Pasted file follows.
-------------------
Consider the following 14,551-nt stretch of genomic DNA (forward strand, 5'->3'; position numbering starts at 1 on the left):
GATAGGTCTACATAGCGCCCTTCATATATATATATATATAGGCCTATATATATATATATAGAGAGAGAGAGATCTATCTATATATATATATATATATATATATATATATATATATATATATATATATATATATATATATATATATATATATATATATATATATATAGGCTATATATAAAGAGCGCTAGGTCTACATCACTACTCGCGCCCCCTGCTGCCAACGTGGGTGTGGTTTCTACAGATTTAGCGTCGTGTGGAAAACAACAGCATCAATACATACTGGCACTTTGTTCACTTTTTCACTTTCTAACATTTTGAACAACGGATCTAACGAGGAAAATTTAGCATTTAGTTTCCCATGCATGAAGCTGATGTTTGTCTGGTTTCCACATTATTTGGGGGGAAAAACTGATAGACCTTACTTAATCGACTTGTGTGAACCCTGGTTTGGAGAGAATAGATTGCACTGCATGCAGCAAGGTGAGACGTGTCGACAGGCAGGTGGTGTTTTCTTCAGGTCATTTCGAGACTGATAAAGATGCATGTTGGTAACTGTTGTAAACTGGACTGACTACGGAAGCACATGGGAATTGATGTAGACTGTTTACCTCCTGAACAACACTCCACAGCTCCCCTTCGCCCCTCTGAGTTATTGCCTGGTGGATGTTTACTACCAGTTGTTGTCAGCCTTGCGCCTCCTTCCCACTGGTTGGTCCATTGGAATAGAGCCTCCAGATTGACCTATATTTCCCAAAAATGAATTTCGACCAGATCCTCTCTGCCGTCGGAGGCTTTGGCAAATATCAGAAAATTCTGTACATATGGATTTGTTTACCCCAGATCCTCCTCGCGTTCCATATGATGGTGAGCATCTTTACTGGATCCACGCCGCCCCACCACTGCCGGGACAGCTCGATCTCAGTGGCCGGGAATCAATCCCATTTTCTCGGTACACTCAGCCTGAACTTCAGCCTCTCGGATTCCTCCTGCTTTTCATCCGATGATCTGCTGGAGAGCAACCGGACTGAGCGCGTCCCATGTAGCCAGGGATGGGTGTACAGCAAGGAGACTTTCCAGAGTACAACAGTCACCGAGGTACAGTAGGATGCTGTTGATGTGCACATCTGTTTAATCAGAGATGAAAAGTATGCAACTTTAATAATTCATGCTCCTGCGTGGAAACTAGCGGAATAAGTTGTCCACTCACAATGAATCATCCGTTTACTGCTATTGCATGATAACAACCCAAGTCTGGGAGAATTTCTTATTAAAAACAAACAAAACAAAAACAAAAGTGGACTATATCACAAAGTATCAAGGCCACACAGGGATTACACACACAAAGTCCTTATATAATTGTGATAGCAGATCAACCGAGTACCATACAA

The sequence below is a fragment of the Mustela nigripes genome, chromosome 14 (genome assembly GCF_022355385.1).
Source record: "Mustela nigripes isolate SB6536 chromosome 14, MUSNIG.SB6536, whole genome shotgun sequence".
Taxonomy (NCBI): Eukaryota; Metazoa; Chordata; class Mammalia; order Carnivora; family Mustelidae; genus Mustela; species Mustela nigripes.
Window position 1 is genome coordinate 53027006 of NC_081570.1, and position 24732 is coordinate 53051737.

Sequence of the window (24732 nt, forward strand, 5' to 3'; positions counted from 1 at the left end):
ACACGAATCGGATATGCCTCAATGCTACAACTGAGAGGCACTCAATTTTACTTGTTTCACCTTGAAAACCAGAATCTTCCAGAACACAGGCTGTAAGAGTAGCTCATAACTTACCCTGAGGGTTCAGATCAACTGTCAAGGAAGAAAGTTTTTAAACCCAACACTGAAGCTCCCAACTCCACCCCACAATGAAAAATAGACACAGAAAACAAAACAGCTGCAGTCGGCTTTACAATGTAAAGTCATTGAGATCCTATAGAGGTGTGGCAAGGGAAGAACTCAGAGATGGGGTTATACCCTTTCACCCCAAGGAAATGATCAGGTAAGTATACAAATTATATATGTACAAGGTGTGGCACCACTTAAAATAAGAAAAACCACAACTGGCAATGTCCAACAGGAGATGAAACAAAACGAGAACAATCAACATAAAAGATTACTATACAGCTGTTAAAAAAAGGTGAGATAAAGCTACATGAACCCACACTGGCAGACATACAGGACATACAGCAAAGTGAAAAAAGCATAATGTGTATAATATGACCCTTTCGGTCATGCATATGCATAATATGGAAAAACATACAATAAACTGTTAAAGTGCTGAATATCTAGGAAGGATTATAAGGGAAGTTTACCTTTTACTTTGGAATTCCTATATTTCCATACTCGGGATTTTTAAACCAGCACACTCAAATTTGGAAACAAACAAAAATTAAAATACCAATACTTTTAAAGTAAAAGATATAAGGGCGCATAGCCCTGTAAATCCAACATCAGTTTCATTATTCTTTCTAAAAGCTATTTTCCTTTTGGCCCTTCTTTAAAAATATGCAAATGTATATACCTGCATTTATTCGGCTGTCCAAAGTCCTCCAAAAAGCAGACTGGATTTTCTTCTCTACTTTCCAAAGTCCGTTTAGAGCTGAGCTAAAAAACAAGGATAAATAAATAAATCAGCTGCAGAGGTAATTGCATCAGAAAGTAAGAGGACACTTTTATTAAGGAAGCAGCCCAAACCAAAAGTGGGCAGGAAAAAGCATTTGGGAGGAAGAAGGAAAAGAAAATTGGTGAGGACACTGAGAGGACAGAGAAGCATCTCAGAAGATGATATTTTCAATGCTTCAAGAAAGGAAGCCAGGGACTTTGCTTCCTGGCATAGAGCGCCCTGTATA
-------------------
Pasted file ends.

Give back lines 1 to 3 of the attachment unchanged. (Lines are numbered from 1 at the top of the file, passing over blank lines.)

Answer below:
Consider the following 14,551-nt stretch of genomic DNA (forward strand, 5'->3'; position numbering starts at 1 on the left):
GATAGGTCTACATAGCGCCCTTCATATATATATATATATAGGCCTATATATATATATATAGAGAGAGAGAGATCTATCTATATATATATATATATATATATATATATATATATATATATATATATATATATATATATATATATATATATATATATATATATATATAGGCTATATATAAAGAGCGCTAGGTCTACATCACTACTCGCGCCCCCTGCTGCCAACGTGGGTGTGGTTTCTACAGATTTAGCGTCGTGTGGAAAACAACAGCATCAATACATACTGGCACTTTGTTCACTTTTTCACTTTCTAACATTTTGAACAACGGATCTAACGAGGAAAATTTAGCATTTAGTTTCCCATGCATGAAGCTGATGTTTGTCTGGTTTCCACATTATTTGGGGGGAAAAACTGATAGACCTTACTTAATCGACTTGTGTGAACCCTGGTTTGGAGAGAATAGATTGCACTGCATGCAGCAAGGTGAGACGTGTCGACAGGCAGGTGGTGTTTTCTTCAGGTCATTTCGAGACTGATAAAGATGCATGTTGGTAACTGTTGTAAACTGGACTGACTACGGAAGCACATGGGAATTGATGTAGACTGTTTACCTCCTGAACAACACTCCACAGCTCCCCTTCGCCCCTCTGAGTTATTGCCTGGTGGATGTTTACTACCAGTTGTTGTCAGCCTTGCGCCTCCTTCCCACTGGTTGGTCCATTGGAATAGAGCCTCCAGATTGACCTATATTTCCCAAAAATGAATTTCGACCAGATCCTCTCTGCCGTCGGAGGCTTTGGCAAATATCAGAAAATTCTGTACATATGGATTTGTTTACCCCAGATCCTCCTCGCGTTCCATATGATGGTGAGCATCTTTACTGGATCCACGCCGCCCCACCACTGCCGGGACAGCTCGATCTCAGTGGCCGGGAATCAATCCCATTTTCTCGGTACACTCAGCCTGAACTTCAGCCTCTCGGATTCCTCCTGCTTTTCATCCGATGATCTGCTGGAGAGCAACCGGACTGAGCGCGTCCCATGTAGCCAGGGATGGGTGTACAGCAAGGAGACTTTCCAGAGTACAACAGTCACCGAGGTACAGTAGGATGCTGTTGATGTGCACATCTGTTTAATCAGAGATGAAAAGTATGCAACTTTAATAATTCATGCTCCTGCGTGGAAACTAGCGGAATAAGTTGTCCACTCACAATGAATCATCCGTTTACTGCTATTGCATGATAACAACCCAAGTCTGGGAGAATTTCTTATTAAAAACAAACAAAACAAAAACAAAAGTGGACTATATCACAAAGTATCAAGGCCACACAGGGATTACACACACAAAGTCCTTATATAATTGTGATAGCAGATCAACCGAGTACCATACAA

The sequence below is a fragment of the Mustela nigripes genome, chromosome 14 (genome assembly GCF_022355385.1).